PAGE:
For both a natural hot spring and a high-end resort, visit Iceland's famous Blue Lagoon. Located on Reykjanes Peninsula, the Blue Lagoon is a geothermal spa surrounded by 800-year-old volcanic black rock — you'll feel like you are swimming on the face of the moon!
A new hotel, The Retreat, that opened on the banks of the lagoon provides private pools and floor-to-ceiling windows overlooking the lava field. Prices at The Retreat start at $1,000, and Beyoncé and her posse have taken all 35 of the rooms in the past, so you know this is the hottest place to be.
High-end resorts in cool locations also need to be more sustainable, according to travelers' searches. "Green" and "sustainable" hotels are becoming a must-have, with travelers demanding that the hotels they stay in contribute to the local community and don't have a huge energy footprint.
Just what does a hotel need to be considered environmentally friendly? Using non-toxic cleaning products, renewable energy sources, energy-efficient lighting, and bulk soaps and amenities to reduce waste are some requirements. Extra points go to properties that ban smoking, recycle, and grow their own foods or source from local vendors.
Jean-Michel Cousteau Fiji Resort
With the family name at stake, of course Jean-Michel Cousteau created a sustainable resort in Fiji. The resort looks to take as little as possible from the environment, and to give back as much as it can.
It partners with the Sustainable Reefs program to help the Pacific Region understand the importance of healthy reefs, teaches children and guests how to care for the sea with educational programs, and works to create new strategies for sustainability.
The 17-acre property is surrounded by lush forests. Cousteau converted the property, once a coconut plantation, into a luxury resort with views of the nearby coral reefs, creating just the setting one would imagine of a beachfront hotel in Fiji.
Speaking of beautiful beaches, Rio de Janeiro has captivated travelers in 2019. After hosting the 2018 Summer Olympics, all eyes were on Brazil, with travelers inspired by the rainforests, mountains, sandy beaches and exciting culture seen during television broadcasts.
Rio de Janeiro
Now that the Olympics are over, rates for airfare and accommodations have dropped back to normal, so you can finally make your way to Brazil to experience the second-largest city in the country.
From Carnaval parties to tropical drinks on Copacabana's happening beach — where the itsy-bitsy Brazilian bikini is the suit of choice — discover for yourself why Rio is hot, in both senses of the word.
Looking for a more peaceful communion with nature? The Tijuca rainforest, away from the hustle and bustle, is the world's largest urban forest, home to 30 waterfalls and towering peaks.
Maybe Brazil won't be the place you sneak off to without any clue, but a new trend in travel is taking a group vacation where only one person knows the destination. You know those cute YouTube videos of parents surprising their kids with a trip to Disney World? Friends and families are doing the same by making a surprise out of their future whereabouts.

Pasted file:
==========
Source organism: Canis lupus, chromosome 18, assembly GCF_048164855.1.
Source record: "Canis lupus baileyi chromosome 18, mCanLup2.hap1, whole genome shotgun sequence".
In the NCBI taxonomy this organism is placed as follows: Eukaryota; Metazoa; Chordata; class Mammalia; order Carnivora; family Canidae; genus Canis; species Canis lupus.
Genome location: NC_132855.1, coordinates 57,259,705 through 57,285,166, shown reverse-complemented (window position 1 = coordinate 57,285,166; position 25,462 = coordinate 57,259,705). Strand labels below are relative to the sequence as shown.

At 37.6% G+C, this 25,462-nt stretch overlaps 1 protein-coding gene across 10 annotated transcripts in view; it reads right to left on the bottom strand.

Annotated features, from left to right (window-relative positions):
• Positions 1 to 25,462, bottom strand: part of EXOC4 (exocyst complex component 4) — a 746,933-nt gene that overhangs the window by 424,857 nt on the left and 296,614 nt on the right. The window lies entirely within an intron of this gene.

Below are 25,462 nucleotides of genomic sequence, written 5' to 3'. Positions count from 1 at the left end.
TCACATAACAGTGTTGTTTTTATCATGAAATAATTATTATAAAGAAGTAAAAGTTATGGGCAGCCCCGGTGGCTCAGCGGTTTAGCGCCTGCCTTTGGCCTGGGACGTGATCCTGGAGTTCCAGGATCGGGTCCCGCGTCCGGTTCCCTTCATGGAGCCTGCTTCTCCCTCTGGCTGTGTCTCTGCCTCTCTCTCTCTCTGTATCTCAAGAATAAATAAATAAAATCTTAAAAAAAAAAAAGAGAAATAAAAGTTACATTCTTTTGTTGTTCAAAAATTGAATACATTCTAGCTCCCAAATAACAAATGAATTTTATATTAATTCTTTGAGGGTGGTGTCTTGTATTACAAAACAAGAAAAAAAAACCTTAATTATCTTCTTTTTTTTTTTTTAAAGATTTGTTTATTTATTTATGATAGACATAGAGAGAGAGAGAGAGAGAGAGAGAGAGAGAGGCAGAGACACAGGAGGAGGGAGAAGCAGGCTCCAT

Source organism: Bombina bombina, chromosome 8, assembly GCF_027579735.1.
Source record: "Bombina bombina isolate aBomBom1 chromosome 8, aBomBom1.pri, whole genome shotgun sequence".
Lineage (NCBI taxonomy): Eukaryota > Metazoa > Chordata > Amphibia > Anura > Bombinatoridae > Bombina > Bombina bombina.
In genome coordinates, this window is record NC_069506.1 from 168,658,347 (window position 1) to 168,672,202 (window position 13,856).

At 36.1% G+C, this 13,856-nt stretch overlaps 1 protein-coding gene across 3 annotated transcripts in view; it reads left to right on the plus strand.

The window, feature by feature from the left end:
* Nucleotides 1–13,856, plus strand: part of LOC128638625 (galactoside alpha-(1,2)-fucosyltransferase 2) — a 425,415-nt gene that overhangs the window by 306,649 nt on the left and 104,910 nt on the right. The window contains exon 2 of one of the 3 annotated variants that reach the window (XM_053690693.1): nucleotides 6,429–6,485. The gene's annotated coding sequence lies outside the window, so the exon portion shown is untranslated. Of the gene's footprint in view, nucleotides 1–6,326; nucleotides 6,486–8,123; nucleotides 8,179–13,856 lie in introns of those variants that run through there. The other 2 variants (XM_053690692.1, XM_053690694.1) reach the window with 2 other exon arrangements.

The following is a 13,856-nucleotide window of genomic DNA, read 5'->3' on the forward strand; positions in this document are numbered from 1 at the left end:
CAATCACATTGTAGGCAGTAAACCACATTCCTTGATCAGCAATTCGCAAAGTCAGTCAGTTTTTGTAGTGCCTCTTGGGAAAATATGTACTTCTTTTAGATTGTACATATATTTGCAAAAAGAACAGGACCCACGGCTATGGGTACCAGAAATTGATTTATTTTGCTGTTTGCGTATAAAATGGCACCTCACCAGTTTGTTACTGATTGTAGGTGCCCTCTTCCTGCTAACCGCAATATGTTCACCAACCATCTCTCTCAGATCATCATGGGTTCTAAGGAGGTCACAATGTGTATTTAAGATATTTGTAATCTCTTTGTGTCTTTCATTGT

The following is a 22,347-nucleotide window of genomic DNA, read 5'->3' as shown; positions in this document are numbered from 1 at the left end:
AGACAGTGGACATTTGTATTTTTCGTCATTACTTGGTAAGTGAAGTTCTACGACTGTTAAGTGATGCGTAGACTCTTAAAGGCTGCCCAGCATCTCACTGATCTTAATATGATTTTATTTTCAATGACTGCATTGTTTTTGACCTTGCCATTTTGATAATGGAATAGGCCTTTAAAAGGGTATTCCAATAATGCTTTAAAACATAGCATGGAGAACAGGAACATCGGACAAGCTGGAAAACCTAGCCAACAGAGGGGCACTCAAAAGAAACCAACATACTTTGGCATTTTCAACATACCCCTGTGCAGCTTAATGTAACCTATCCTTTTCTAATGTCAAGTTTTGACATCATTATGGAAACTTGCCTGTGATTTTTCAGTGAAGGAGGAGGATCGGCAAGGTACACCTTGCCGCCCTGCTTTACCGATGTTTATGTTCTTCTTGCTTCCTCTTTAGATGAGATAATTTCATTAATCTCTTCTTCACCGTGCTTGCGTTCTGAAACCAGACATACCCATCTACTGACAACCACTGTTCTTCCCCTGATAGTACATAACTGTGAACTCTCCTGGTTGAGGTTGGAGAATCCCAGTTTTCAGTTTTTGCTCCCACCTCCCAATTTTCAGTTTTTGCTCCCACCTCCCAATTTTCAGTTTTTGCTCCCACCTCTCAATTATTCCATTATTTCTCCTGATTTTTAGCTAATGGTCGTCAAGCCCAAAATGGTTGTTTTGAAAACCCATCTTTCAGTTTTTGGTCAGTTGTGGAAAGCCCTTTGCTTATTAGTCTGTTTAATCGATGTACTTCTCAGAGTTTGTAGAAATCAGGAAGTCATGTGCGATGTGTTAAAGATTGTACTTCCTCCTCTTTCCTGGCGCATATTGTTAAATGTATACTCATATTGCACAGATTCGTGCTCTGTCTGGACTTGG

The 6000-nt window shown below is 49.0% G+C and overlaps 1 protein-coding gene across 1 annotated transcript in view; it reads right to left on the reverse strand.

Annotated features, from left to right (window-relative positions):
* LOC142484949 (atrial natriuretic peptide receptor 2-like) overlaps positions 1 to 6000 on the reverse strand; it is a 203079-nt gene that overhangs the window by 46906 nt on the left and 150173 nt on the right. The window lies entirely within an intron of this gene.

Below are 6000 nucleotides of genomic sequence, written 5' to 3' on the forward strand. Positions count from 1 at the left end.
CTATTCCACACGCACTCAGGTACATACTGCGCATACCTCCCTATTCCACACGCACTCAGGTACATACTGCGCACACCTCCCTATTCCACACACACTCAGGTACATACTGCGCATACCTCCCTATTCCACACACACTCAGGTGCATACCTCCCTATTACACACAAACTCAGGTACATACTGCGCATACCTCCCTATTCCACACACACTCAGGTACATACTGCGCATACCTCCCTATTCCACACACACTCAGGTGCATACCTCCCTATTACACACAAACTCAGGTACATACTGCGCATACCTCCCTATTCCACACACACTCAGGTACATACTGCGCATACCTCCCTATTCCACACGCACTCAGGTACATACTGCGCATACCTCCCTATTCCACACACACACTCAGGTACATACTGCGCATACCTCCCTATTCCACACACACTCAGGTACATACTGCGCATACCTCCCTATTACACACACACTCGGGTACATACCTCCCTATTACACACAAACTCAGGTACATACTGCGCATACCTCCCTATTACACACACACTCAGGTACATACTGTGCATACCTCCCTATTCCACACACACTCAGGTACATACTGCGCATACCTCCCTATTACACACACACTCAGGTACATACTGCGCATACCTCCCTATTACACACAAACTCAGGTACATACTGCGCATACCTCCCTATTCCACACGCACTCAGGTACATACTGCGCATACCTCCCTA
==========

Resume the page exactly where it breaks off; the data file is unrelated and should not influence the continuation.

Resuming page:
Accessible via easy and relatively cheap flights from around the United States, there are few better places to book a surprise vacation to than NOLA.
Here, the parties on Bourbon Street last well into the night, the beignets are delicious and the Garden District is compact enough to explore even when hungover. And that's to say nothing of a live-music scene to rival all live-music scenes, with rock, pop, blues and, of course, jazz playing around every corner.
Fall is considered off-peak travel time for the industry, as summer comes to an end, school begins and vacations screech to a halt. For those who still have vacation time to spare, fall is perfect for adventures surrounded by colorful fall foliage, with low, low prices to boot.
Seems it's also on Pinterest's radar — many travel pins are focused on leaf-peeping escapes.
The Pocono Mountains of eastern Pennsylvania are a colorful delight come October and November. Ample hiking trails, including those found along the Appalachian Trail, can be explored when the air takes on a crisp chill before snow covers the hills.
You'll also find lakes for kayaking, rivers for whitewater rafting, horseback-riding trails and rock-climbing areas. And don't miss Bushkill Falls, aka "The Niagara of Pennsylvania," featuring eight waterfalls spread across 300 acres.
Outdoor time is big with Pinterest travelers, who have discovered that biking can be an even better form of transit than busing.
Simply spend a few hours exploring a city by bike (made easy thanks to rent-by-the-hour city-bikes programs), or get ambitious and bike from city to city on a longer-jaunt vacation.
Wachau Valley, Austria
One of the best areas to bike is along Austria's Rhine River, where the paved bicycle paths are flat and easy to manage, but you are surrounded by the Austrian mountains.
The Wachau Valley, in particular, makes for a great day of biking, as the valley is renowned for its grape-growing and wineries. What better way to catch your breath than by sampling some local wines?